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Each year, legislators turn their ideas into bills.  Hundreds of these bills are introduced, but only about 10% of them become law.  That's because making laws is a long process.  To keep things moving during our state's short legislative session, legislators have developed a series of deadlines to keep things moving.  
The first of these "funnel" deadlines was Friday, February 16.  Bills had to make it out of their assigned committees before that date.  Bills that failed to make the cut are done for the year (although they can always be revived as amendments to other bills).  Bills that spend money (appropriations) or involve taxes (ways & means) are exempt from deadlines, so they can be discussed at anytime.
Some of the most controversial bills died during this first funnel - death penalty, educational savings accounts (aka “school choice”), publicizing immigration status of people arrested, bans on new hog lots, constitutional amendments that allow Iowans to carry guns without permits, bible classes in schools, transgender bathrooms, state employee retirement (IPERS) changes, bottle bill expansion or elimination, and more.  Here are a few more examples of bills that did not make the funnel:
  • Eliminating the Department of Public Health.
  • Transferring mental health and disability services to the Department of Public Health.
  • Ending Medicaid managed care (MCO) contracts.
  • Pulling long term supports and services (LTSS) out of MCO contracts.
  • Establishing an MCO appeals process for supports intensity scale (SIS) scores.
  • Various measures that “get tough on MCOs."
  • Creating a home modification grant program for individuals with disabilities and older Iowans.
  • Mandating insurance coverage of pediatric hearing aides.
  • Requiring schools provide parents of children with hearing impairments with language and literacy milestones.
  • Directing telecoil hearing assistance device manufacturers give users detailed information about the device.
  • Making it a crime to mistreat or harm a service animal.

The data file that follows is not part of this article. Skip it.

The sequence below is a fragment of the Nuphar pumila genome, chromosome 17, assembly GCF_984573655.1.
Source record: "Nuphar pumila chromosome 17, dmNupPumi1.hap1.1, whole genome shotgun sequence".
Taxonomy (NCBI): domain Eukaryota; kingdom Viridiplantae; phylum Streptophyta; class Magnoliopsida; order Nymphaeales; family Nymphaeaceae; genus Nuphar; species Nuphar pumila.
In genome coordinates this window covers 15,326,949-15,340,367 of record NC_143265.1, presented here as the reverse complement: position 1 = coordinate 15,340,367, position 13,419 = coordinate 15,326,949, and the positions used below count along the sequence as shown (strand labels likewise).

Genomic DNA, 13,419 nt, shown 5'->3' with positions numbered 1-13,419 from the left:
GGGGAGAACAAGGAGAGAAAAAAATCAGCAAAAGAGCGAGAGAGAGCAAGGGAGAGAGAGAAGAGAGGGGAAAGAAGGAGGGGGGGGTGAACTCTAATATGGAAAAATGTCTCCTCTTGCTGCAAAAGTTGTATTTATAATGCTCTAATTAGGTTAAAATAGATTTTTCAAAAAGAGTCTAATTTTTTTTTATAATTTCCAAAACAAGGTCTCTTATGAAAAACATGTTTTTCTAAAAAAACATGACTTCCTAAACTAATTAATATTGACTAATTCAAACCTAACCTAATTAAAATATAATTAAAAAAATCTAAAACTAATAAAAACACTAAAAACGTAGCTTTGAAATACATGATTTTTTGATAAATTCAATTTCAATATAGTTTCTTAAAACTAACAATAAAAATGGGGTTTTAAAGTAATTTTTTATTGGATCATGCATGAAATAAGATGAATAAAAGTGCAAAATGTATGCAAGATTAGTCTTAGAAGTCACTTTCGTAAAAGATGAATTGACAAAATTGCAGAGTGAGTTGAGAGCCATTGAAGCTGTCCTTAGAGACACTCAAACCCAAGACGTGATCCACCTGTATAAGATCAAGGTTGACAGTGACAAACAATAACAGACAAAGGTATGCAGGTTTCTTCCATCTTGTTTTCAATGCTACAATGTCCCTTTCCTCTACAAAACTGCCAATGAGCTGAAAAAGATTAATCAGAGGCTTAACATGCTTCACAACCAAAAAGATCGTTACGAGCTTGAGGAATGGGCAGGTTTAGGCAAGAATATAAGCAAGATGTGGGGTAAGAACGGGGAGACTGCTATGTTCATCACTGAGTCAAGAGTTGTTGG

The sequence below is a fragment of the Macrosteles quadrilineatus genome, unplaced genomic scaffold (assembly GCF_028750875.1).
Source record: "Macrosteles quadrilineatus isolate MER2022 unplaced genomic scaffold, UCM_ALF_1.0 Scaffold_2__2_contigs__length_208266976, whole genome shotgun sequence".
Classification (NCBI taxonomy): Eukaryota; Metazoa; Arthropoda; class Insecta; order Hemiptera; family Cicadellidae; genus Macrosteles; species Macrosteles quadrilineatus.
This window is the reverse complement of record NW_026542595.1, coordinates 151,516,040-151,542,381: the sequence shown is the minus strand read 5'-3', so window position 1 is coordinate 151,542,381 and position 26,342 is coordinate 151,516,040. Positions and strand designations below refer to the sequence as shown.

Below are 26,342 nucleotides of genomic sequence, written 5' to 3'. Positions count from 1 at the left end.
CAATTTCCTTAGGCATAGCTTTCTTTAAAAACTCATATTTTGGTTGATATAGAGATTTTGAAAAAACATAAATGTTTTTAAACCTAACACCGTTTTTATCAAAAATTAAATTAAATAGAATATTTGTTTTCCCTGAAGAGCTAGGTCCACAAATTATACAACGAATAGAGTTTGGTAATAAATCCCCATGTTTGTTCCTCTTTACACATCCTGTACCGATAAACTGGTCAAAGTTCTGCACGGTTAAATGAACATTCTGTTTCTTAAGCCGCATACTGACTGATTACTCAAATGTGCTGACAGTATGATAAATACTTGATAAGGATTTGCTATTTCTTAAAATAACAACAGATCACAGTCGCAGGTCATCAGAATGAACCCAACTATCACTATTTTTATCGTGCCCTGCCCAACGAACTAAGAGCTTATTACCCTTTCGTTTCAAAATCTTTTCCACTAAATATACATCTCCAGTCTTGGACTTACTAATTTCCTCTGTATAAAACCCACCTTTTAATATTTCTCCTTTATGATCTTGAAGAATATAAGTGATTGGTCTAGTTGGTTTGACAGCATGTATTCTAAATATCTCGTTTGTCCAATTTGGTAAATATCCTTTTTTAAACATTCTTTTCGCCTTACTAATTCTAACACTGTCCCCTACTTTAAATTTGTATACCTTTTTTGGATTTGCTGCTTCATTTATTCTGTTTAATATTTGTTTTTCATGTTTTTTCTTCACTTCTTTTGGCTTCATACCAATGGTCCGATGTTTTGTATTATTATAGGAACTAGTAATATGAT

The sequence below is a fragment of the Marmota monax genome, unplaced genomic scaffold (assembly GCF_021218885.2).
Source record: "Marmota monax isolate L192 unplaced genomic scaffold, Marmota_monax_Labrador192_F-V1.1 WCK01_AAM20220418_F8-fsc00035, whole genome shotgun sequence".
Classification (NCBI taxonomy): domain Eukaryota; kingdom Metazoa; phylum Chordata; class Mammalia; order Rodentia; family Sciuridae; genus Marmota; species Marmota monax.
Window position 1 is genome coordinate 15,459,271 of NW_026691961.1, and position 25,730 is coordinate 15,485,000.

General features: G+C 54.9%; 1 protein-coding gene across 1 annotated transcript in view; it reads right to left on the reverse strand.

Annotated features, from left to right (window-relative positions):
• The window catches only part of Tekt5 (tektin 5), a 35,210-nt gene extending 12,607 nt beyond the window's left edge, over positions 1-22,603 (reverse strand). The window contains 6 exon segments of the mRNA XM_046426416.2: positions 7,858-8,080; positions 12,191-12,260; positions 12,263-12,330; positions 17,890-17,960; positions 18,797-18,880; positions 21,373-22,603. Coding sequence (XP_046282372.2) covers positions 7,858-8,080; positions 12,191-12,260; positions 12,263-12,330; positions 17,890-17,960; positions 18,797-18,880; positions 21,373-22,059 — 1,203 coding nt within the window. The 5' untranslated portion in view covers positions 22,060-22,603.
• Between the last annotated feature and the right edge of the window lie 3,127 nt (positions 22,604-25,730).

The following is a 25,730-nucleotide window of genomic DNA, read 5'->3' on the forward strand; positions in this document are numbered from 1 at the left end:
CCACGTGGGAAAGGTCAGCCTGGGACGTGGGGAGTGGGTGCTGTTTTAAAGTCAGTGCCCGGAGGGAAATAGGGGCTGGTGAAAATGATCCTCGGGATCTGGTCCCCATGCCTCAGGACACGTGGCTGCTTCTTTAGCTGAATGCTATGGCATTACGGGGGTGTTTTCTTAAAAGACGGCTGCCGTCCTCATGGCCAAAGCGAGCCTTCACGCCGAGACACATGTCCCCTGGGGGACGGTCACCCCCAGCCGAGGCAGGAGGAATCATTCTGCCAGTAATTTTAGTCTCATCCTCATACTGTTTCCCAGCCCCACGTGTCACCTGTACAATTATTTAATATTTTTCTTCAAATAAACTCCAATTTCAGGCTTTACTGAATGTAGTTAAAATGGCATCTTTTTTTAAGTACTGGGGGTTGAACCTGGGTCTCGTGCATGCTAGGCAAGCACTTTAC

• Making it a crime for a college employee to sexually exploit an adult student with a disability.
  • Requiring kids riding bikes wear helmets.
  • Creating a central database of direct caregivers, including experience and certification.
  • Increasing in the tobacco tax, including taxes on e-cigarettes (but this could be revived since it involves a tax).
  • Increasing the smoking age to 21.
  • Requiring insurers offer no-deductible prescription copay options. 
There is still a lot of controversy in the bills that survived the funnel - tax reform, sanctuary cities, “heartbeat” abortion ban, Medicaid work requirements, Religious Freedom Restoration Act, cutting back on the number of administrative rules, legalizing fantasy sports and sports betting, and more.  Here are some bills of interest that survived the funnel:
  • Requiring recipients of public assistance to work, go to school, or look for work (more on this in next article).
  • Protecting integrated health homes by prohibiting MCOs from taking them over and slowing the process down.
  • Making it a crime for someone to misrepresent themselves an owner or trainer of an assistive animal.
  • Allowing landlords to ban service animals if a person cannot show need and proof of proper training.
  • Enacting recommendations of the state’s Complex Needs (MH/DS) work group.
  • Requiring acuity-based updates and use of the psychiatric bed tracking system.
  • Requiring school districts integrate annual, evidence-based suicide prevention training.
  • Making change to Iowa’s prescription monitoring program to address opioid abuse.
  • Prohibiting insurers from switching a person's medications if they are doing well on them.
  • Allowing Medical Board to raise cannabidiol THC limit and add treatable conditions to list.
  • Directing the Board of Behavioral Science to license behavior analysts & assistants.
  • Directing a study of mandatory reporter training and certification (including dependent adult abuse).
  • Requiring DHS to figure out what to do about housing aging sex offenders.
  • Changing the name of the state's "Substitute Decision Maker" to the "Public Guardian."
  • Requiring insurers pay for services delivered via telehealth.
  • Allowing Farm Bureau to offer individual non-ACA compliant health plans.
While many of the MCO bills died in the funnel, legislators are still considering changes that would streamline administrative processes and set certain notificiation timelines for changes in law.  So keep talking to your legislators about this; they can make changes through amendments to other bills or by adding things to budget bills at the end of session.
Looking ahead, expect a lot of floor work and debate, as legislators prepare for the second funnel deadline on Friday, March 16 (just 25 days away).  By this time, bills must have been voted out of one chamber, and go through committee in the opposite chamber.  So, Senate bills need to be voted out of the Senate, and be approved by a House committee to stay alive after March 16.   House bills would need to be voted out of the House, and then out of Senate committee by that date.  After March 16, committee work will be done (except budget and tax committees).